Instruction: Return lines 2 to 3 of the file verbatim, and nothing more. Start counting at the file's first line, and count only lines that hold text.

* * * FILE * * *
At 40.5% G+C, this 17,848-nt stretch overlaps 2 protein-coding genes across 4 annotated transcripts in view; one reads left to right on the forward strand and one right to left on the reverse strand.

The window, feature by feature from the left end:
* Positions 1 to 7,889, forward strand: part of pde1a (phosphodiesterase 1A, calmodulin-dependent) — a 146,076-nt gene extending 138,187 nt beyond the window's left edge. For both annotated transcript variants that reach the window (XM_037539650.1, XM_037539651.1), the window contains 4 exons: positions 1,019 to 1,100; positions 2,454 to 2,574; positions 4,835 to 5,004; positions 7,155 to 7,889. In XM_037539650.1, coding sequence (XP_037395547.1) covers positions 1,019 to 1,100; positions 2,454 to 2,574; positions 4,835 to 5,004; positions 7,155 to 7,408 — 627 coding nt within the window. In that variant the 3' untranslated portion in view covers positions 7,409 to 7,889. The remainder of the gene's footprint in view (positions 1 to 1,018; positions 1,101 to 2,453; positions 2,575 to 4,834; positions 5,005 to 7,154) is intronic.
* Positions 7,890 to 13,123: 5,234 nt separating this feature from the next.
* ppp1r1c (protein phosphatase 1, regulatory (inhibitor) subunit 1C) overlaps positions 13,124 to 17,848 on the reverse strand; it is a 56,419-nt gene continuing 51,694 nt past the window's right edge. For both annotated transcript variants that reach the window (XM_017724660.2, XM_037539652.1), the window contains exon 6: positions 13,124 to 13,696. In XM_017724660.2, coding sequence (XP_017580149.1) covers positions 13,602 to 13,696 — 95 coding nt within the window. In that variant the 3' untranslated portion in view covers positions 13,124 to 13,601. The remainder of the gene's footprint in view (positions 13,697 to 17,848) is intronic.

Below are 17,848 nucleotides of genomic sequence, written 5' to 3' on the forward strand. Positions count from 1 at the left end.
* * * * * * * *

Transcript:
The window, feature by feature from the left end:
* Positions 1 to 7,889, forward strand: part of pde1a (phosphodiesterase 1A, calmodulin-dependent) — a 146,076-nt gene extending 138,187 nt beyond the window's left edge. For both annotated transcript variants that reach the window (XM_037539650.1, XM_037539651.1), the window contains 4 exons: positions 1,019 to 1,100; positions 2,454 to 2,574; positions 4,835 to 5,004; positions 7,155 to 7,889. In XM_037539650.1, coding sequence (XP_037395547.1) covers positions 1,019 to 1,100; positions 2,454 to 2,574; positions 4,835 to 5,004; positions 7,155 to 7,408 — 627 coding nt within the window. In that variant the 3' untranslated portion in view covers positions 7,409 to 7,889. The remainder of the gene's footprint in view (positions 1 to 1,018; positions 1,101 to 2,453; positions 2,575 to 4,834; positions 5,005 to 7,154) is intronic.